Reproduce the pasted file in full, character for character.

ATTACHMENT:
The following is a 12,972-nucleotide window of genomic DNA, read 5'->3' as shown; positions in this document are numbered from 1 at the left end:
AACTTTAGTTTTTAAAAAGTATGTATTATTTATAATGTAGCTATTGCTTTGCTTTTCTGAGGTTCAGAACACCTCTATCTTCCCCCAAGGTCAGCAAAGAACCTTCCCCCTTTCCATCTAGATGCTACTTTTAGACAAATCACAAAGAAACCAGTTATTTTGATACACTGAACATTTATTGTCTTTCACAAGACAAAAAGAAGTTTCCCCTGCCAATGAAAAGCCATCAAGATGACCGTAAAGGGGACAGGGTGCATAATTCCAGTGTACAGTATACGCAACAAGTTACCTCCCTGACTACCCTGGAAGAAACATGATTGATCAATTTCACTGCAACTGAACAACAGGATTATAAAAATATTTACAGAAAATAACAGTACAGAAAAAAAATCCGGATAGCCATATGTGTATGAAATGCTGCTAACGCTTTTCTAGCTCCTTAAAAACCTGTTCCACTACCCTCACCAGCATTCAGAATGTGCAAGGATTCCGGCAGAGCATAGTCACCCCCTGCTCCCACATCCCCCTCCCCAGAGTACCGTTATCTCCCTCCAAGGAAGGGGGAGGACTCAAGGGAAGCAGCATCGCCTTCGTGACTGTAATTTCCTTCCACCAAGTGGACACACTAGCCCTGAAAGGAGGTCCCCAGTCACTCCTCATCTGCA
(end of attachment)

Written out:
The following is a 12,972-nucleotide window of genomic DNA, read 5'->3' as shown; positions in this document are numbered from 1 at the left end:
AACTTTAGTTTTTAAAAAGTATGTATTATTTATAATGTAGCTATTGCTTTGCTTTTCTGAGGTTCAGAACACCTCTATCTTCCCCCAAGGTCAGCAAAGAACCTTCCCCCTTTCCATCTAGATGCTACTTTTAGACAAATCACAAAGAAACCAGTTATTTTGATACACTGAACATTTATTGTCTTTCACAAGACAAAAAGAAGTTTCCCCTGCCAATGAAAAGCCATCAAGATGACCGTAAAGGGGACAGGGTGCATAATTCCAGTGTACAGTATACGCAACAAGTTACCTCCCTGACTACCCTGGAAGAAACATGATTGATCAATTTCACTGCAACTGAACAACAGGATTATAAAAATATTTACAGAAAATAACAGTACAGAAAAAAAATCCGGATAGCCATATGTGTATGAAATGCTGCTAACGCTTTTCTAGCTCCTTAAAAACCTGTTCCACTACCCTCACCAGCATTCAGAATGTGCAAGGATTCCGGCAGAGCATAGTCACCCCCTGCTCCCACATCCCCCTCCCCAGAGTACCGTTATCTCCCTCCAAGGAAGGGGGAGGACTCAAGGGAAGCAGCATCGCCTTCGTGACTGTAATTTCCTTCCACCAAGTGGACACACTAGCCCTGAAAGGAGGTCCCCAGTCACTCCTCATCTGCA